Callum said: “I contacted Stephen, one of the volunteers, but because they do this all themselves there was an 18-month waiting list.
“Before I knew it, I was looking at the price of 3D printers and ours was £160 from China. I thought it’d be rubbish but it turned out okay. It’s ingenious.
“As soon as I found the design on their website, I knew it was something I had to do. I sold my telescope and digital camera to afford it and we managed it.
“I bought the printer, watched a couple of tutorial videos on YouTube and within weeks Jamie high-five me with his left hand for the first time.”
After learning to throw a ball and juggle it between two hands last weekend, Jamie has now requested his own name to be printed on the arm.
The dad-son team are also saving up for equipment to create a sensored device which is more sophisticated and operated by sensors on Jamie’s arm.
Callum said: “The first version allowed Jamie just to high-five me but then we adapted it and the second allowed him to pick up and hold a torch.
“I suggested he tried hoovering but that didn’t go down too well.
“The third hand, the blue one, allowed him to throw a ball to himself and catch it.
“He tried the blue arm for the first time on Saturday afternoon and within a few minutes he could throw a ball. I had to stop filming because I was tearing up – as was his sister Molly [Miller, 14].
“When we fitted it and it worked, that was just too much for me to take in. It was a very emotional time.
“The first arm and hand fixture stopped above his elbow and by bending the elbow, it created movement in the fingers.
“Now I’ve downloaded a few 3D programmes myself because Jamie wants his name embossing on the top of the arm bit. We’ve also come across another company that use sensors to help move the fingers so we’re looking into that.”
Amazed by his dad’s work, Jamie resolved to keep quiet until his new arm was complete. He then surprised his mum, Suzanne Chester, 36, two weeks ago.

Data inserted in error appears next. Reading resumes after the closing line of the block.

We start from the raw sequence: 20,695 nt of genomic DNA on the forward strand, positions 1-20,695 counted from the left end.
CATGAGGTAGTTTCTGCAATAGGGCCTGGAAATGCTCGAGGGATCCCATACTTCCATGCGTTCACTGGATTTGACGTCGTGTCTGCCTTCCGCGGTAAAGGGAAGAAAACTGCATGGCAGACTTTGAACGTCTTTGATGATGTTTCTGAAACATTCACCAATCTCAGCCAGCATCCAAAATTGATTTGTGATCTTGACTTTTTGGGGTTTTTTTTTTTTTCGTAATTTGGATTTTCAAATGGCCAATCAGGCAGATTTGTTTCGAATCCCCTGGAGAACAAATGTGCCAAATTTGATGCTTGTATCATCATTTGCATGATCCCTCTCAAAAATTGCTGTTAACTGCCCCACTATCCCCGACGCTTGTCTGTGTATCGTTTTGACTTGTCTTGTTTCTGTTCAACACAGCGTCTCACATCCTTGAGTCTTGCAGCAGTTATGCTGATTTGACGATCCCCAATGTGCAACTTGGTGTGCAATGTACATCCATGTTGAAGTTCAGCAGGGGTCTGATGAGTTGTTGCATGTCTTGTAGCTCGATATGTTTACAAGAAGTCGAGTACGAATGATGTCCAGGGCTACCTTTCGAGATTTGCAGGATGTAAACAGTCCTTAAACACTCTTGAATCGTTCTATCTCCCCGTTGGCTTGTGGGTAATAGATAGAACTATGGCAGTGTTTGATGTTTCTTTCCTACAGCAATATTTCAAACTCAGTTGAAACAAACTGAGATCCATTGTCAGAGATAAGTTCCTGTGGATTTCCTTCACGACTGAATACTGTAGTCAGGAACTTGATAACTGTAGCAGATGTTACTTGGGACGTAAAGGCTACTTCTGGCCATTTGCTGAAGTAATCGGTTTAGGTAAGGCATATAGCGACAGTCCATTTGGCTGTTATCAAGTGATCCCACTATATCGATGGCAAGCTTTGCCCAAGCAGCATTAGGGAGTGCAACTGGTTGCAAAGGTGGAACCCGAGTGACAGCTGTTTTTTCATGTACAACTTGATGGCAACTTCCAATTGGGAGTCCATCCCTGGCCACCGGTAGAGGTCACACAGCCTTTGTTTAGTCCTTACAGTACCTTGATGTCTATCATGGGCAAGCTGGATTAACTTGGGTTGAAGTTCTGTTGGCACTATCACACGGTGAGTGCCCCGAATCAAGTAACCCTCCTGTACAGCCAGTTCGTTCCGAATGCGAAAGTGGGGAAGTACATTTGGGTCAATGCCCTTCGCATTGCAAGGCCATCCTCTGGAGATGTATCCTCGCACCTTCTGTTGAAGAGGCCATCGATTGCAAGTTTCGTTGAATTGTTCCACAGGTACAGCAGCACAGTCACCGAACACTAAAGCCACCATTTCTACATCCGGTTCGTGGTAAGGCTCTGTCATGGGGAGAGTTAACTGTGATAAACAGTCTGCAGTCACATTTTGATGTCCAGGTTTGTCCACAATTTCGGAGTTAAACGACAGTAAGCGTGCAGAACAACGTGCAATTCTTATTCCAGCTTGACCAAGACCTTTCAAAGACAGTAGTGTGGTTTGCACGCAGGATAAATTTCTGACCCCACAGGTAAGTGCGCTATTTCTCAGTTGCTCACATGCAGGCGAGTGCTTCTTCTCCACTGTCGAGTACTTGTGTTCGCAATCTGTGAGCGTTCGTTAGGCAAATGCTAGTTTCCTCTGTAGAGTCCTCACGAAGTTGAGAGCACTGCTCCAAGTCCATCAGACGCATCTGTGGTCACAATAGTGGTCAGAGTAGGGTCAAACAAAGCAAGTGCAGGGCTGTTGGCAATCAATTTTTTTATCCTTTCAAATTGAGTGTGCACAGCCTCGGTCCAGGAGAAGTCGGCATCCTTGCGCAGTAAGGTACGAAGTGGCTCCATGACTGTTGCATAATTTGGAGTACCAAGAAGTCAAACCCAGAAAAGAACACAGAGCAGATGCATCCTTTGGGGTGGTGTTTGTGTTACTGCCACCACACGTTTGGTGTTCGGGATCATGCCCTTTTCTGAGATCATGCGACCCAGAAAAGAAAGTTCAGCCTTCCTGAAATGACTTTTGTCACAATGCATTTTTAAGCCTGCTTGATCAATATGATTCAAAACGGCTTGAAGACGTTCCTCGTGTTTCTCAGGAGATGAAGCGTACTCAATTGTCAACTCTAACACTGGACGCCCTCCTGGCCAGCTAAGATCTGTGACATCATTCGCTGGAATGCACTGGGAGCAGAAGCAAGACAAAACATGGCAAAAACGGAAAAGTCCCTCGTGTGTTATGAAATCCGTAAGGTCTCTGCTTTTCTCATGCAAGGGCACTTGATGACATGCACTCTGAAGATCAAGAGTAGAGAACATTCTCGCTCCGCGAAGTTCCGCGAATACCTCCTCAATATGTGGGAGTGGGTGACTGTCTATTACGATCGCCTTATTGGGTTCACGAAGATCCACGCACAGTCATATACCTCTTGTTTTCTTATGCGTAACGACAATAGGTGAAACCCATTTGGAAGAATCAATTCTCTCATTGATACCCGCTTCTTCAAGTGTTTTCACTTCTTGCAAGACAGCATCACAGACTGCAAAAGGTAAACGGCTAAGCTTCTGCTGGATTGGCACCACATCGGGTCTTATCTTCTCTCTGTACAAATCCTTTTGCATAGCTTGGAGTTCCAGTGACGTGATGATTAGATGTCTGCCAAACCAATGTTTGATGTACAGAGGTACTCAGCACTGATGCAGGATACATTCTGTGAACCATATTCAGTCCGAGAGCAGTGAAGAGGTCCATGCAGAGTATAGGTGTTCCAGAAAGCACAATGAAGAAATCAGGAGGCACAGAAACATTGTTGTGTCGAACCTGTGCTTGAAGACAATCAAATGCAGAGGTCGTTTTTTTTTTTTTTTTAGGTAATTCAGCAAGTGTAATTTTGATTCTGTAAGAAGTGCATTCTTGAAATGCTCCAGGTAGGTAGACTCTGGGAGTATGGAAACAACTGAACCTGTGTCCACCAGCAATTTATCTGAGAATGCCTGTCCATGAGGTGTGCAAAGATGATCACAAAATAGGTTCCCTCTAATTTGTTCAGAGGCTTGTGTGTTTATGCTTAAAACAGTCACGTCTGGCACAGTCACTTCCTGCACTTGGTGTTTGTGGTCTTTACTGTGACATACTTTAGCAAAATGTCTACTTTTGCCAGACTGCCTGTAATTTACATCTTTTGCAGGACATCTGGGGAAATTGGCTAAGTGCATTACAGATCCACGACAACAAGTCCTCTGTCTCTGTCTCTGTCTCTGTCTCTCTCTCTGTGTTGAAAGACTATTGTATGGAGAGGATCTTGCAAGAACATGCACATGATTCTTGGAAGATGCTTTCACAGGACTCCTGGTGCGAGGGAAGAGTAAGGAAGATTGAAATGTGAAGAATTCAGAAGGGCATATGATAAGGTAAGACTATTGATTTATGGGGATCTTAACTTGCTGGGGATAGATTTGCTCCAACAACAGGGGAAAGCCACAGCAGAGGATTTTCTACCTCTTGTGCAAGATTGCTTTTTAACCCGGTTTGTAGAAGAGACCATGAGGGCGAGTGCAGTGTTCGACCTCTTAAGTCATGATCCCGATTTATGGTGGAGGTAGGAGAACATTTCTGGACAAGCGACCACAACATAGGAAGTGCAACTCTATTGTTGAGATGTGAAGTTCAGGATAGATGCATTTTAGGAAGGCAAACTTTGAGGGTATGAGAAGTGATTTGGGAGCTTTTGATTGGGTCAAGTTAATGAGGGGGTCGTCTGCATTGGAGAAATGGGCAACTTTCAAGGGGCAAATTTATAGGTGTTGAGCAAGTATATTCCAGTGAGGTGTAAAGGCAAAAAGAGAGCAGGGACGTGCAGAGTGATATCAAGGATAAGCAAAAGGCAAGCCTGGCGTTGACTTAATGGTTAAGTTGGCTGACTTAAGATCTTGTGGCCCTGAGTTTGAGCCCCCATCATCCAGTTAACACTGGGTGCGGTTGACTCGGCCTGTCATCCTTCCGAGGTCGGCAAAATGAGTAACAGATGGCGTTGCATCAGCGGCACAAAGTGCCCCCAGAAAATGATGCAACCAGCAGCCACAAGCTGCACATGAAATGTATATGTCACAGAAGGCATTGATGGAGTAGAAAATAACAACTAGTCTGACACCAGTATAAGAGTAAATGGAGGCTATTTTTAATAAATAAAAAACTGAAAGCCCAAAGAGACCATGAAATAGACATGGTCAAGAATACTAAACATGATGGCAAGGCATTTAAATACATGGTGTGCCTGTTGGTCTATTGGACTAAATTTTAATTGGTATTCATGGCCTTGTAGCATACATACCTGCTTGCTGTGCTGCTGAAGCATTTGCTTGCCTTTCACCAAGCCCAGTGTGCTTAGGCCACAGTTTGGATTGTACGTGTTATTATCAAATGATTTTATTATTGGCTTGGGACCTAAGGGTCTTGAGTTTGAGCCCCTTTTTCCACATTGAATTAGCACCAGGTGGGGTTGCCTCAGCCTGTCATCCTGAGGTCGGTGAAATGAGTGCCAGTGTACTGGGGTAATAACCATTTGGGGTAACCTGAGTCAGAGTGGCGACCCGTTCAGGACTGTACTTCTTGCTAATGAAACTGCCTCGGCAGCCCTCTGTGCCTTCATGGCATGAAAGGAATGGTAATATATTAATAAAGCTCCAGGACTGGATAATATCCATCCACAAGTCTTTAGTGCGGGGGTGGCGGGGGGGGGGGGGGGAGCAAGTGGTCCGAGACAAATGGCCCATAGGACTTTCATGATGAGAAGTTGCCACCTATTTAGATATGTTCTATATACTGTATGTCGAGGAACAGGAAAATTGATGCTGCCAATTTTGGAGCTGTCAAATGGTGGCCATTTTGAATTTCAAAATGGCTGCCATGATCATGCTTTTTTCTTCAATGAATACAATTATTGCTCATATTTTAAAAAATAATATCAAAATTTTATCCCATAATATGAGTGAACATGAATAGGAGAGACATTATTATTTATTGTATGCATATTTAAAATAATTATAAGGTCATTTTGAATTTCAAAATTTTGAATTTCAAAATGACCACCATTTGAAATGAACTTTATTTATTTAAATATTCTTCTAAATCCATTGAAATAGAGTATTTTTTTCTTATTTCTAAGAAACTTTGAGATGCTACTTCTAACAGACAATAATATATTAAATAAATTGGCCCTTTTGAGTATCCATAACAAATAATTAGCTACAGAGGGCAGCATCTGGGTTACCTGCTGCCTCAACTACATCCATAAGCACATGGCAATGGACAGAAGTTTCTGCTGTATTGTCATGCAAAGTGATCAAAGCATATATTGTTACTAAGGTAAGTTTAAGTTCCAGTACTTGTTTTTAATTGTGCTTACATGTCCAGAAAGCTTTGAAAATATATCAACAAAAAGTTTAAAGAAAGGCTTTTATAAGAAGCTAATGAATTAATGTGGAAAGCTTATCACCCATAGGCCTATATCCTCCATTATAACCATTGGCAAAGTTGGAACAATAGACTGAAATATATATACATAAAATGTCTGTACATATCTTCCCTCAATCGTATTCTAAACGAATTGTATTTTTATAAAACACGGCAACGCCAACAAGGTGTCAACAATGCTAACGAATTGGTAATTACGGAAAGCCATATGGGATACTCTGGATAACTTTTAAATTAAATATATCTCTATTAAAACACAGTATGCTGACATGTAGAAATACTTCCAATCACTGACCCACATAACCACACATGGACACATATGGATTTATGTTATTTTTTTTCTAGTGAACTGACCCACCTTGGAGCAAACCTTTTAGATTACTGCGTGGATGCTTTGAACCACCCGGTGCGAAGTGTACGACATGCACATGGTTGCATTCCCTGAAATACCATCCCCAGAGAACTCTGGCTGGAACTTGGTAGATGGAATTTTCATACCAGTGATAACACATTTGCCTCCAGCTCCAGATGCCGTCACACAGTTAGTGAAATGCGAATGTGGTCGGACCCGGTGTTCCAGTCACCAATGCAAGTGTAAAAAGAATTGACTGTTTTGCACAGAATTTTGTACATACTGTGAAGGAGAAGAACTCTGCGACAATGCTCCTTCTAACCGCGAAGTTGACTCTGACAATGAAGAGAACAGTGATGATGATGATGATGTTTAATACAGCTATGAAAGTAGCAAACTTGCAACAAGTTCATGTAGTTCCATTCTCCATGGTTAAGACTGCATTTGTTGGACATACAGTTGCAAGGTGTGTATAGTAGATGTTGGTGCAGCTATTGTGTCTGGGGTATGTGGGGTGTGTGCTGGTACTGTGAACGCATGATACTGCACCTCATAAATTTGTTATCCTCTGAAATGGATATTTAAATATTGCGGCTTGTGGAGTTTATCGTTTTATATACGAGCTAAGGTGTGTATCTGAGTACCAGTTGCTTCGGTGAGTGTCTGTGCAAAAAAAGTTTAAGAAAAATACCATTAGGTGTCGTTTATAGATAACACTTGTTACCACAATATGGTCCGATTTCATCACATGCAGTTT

The videos of the schoolboy’s progression have since been shared more than 2,000 times and Callum has vowed to create more as the pair adapt the arm further.
Callum said: “Since I posted the videos of Jamie using the hands, they have been shared more than 2,000 times and I’ve had people messaging me asking how I did it.
“Me and Jamie’s mam have separated so she didn’t know about the hand until it was all finished. Jamie wanted to surprise her.
“When she saw the video she was in tears. Within five minutes of him being home, she messaged me to say ‘this is amazing.’
“Jamie has said that he feels a bit more normal next to the other kids and Monday was the first day he’d been at school with it.”
Returning from his second day at school with his arm, Jamie said: “I think my new hand is really cool and I like using it a lot.
“I feel like a bit of a superhero. I can catch a ball, hold stuff and play games with it now.
“In the future I would like to learn how to make them like my dad so I can help other people who need them.”
A spokesperson for Team Unlimbited said: “Stories like Callum’s are why we do this.
“We have worked incredibly hard to make our design as accessible as possible for people who have no options, or with little or no access. Well done, we are proud.”